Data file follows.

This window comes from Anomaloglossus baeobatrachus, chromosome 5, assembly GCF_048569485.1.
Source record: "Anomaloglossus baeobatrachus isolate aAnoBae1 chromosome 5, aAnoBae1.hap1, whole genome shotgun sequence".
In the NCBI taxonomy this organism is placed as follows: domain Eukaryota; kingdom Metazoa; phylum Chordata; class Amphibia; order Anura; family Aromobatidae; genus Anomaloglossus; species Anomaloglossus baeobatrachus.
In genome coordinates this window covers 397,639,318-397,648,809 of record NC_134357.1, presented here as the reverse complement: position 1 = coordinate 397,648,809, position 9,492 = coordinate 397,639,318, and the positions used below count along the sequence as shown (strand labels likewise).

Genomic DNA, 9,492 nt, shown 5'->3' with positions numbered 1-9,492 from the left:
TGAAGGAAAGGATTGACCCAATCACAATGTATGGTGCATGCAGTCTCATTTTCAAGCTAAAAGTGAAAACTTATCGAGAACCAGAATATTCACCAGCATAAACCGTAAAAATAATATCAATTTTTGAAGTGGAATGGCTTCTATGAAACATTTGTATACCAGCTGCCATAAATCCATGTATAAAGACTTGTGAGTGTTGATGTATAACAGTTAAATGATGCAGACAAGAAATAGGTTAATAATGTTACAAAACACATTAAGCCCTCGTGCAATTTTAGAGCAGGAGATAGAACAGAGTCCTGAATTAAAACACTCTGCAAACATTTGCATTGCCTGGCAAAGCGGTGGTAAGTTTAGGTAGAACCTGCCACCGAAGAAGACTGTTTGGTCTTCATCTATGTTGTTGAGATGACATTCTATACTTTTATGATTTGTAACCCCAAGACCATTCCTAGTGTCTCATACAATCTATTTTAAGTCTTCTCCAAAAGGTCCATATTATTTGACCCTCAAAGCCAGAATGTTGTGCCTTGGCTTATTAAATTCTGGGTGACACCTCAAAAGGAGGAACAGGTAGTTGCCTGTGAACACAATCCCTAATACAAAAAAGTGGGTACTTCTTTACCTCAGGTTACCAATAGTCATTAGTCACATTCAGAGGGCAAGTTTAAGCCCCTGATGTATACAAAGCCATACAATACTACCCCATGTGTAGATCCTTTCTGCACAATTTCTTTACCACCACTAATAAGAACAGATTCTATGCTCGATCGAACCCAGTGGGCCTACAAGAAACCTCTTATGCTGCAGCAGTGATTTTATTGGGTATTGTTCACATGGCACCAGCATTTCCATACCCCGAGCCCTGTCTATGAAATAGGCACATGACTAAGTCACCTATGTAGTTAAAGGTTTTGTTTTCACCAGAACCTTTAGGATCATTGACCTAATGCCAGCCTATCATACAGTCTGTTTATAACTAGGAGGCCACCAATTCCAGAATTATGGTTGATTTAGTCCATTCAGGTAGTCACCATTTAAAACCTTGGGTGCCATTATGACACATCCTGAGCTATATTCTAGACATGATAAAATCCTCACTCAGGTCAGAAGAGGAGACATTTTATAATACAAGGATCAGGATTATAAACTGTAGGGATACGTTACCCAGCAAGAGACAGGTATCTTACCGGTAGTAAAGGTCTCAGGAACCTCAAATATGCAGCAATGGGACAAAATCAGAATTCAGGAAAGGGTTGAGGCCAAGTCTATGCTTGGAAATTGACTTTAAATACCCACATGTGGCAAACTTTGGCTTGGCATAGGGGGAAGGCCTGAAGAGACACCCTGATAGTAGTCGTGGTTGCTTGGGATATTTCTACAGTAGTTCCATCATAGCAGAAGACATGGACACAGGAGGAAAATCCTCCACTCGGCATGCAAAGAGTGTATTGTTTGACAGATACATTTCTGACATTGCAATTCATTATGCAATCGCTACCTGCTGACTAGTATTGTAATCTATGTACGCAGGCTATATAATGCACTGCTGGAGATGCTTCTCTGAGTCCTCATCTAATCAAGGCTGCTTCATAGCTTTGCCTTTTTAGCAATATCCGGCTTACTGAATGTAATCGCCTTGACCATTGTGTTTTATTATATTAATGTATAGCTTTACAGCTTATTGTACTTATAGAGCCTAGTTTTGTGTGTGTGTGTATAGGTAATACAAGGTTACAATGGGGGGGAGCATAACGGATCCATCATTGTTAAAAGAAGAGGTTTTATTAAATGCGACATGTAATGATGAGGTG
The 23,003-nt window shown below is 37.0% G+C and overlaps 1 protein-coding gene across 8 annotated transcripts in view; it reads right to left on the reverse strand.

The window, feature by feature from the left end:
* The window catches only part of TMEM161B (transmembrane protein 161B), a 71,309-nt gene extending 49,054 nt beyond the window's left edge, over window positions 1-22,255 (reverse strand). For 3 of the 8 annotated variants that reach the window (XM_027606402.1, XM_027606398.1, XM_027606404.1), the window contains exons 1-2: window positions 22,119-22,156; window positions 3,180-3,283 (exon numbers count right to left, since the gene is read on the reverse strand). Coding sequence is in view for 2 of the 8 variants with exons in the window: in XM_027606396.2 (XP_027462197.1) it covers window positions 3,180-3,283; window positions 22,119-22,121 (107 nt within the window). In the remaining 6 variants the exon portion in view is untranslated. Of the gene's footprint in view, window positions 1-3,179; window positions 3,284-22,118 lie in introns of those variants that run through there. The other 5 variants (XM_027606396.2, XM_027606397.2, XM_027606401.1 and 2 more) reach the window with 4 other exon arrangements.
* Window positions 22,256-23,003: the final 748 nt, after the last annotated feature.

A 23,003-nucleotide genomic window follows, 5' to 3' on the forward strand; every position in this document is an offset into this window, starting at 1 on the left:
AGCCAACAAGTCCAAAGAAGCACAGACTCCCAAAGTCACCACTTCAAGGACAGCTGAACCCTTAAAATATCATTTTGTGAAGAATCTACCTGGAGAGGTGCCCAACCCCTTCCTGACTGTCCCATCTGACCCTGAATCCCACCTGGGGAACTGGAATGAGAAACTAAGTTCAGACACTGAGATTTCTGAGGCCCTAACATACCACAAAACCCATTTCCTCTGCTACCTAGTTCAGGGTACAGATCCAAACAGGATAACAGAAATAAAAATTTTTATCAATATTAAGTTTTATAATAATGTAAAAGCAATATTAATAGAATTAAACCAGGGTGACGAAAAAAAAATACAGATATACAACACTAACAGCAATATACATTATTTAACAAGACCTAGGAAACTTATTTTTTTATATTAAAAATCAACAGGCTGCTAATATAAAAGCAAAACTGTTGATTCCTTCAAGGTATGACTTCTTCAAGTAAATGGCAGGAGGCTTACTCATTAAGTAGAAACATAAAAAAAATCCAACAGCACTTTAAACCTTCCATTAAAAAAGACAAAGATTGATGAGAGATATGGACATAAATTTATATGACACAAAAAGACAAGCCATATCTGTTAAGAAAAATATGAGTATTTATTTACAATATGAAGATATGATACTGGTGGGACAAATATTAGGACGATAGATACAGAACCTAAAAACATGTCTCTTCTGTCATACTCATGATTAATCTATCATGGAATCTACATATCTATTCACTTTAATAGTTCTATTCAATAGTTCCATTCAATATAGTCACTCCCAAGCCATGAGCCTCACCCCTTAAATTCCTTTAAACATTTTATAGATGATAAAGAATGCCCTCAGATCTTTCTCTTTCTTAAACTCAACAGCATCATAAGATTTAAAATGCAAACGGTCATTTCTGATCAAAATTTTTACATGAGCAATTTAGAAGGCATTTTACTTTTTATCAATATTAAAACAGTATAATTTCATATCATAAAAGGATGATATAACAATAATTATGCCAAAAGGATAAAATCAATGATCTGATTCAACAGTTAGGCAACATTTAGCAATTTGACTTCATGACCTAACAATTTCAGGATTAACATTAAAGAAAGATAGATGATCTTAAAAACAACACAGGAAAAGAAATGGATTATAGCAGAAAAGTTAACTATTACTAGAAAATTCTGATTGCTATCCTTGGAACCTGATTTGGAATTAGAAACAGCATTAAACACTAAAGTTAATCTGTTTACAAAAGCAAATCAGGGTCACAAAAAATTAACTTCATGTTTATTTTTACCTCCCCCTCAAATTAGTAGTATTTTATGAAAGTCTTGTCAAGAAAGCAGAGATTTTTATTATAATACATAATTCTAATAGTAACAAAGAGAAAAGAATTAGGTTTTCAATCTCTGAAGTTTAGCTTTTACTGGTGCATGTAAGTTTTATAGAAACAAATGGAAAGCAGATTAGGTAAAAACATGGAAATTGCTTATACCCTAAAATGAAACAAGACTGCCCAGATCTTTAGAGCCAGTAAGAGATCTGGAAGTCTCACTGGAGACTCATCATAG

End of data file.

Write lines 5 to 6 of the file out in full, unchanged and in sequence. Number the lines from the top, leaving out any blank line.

Genomic DNA, 9,492 nt, shown 5'->3' with positions numbered 1-9,492 from the left:
TGAAGGAAAGGATTGACCCAATCACAATGTATGGTGCATGCAGTCTCATTTTCAAGCTAAAAGTGAAAACTTATCGAGAACCAGAATATTCACCAGCATAAACCGTAAAAATAATATCAATTTTTGAAGTGGAATGGCTTCTATGAAACATTTGTATACCAGCTGCCATAAATCCATGTATAAAGACTTGTGAGTGTTGATGTATAACAGTTAAATGATGCAGACAAGAAATAGGTTAATAATGTTACAAAACACATTAAGCCCTCGTGCAATTTTAGAGCAGGAGATAGAACAGAGTCCTGAATTAAAACACTCTGCAAACATTTGCATTGCCTGGCAAAGCGGTGGTAAGTTTAGGTAGAACCTGCCACCGAAGAAGACTGTTTGGTCTTCATCTATGTTGTTGAGATGACATTCTATACTTTTATGATTTGTAACCCCAAGACCATTCCTAGTGTCTCATACAATCTATTTTAAGTCTTCTCCAAAAGGTCCATATTATTTGACCCTCAAAGCCAGAATGTTGTGCCTTGGCTTATTAAATTCTGGGTGACACCTCAAAAGGAGGAACAGGTAGTTGCCTGTGAACACAATCCCTAATACAAAAAAGTGGGTACTTCTTTACCTCAGGTTACCAATAGTCATTAGTCACATTCAGAGGGCAAGTTTAAGCCCCTGATGTATACAAAGCCATACAATACTACCCCATGTGTAGATCCTTTCTGCACAATTTCTTTACCACCACTAATAAGAACAGATTCTATGCTCGATCGAACCCAGTGGGCCTACAAGAAACCTCTTATGCTGCAGCAGTGATTTTATTGGGTATTGTTCACATGGCACCAGCATTTCCATACCCCGAGCCCTGTCTATGAAATAGGCACATGACTAAGTCACCTATGTAGTTAAAGGTTTTGTTTTCACCAGAACCTTTAGGATCATTGACCTAATGCCAGCCTATCATACAGTCTGTTTATAACTAGGAGGCCACCAATTCCAGAATTATGGTTGATTTAGTCCATTCAGGTAGTCACCATTTAAAACCTTGGGTGCCATTATGACACATCCTGAGCTATATTCTAGACATGATAAAATCCTCACTCAGGTCAGAAGAGGAGACATTTTATAATACAAGGATCAGGATTATAAACTGTAGGGATACGTTACCCAGCAAGAGACAGGTATCTTACCGGTAGTAAAGGTCTCAGGAACCTCAAATATGCAGCAATGGGACAAAATCAGAATTCAGGAAAGGGTTGAGGCCAAGTCTATGCTTGGAAATTGACTTTAAATACCCACATGTGGCAAACTTTGGCTTGGCATAGGGGGAAGGCCTGAAGAGACACCCTGATAGTAGTCGTGGTTGCTTGGGATATTTCTACAGTAGTTCCATCATAGCAGAAGACATGGACACAGGAGGAAAATCCTCCACTCGGCATGCAAAGAGTGTATTGTTTGACAGATACATTTCTGACATTGCAATTCATTATGCAATCGCTACCTGCTGACTAGTATTGTAATCTATGTACGCAGGCTATATAATGCACTGCTGGAGATGCTTCTCTGAGTCCTCATCTAATCAAGGCTGCTTCATAGCTTTGCCTTTTTAGCAATATCCGGCTTACTGAATGTAATCGCCTTGACCATTGTGTTTTATTATATTAATGTATAGCTTTACAGCTTATTGTACTTATAGAGCCTAGTTTTGTGTGTGTGTGTATAGGTAATACAAGGTTACAATGGGGGGGAGCATAACGGATCCATCATTGTTAAAAGAAGAGGTTTTATTAAATGCGACATGTAATGATGAGGTG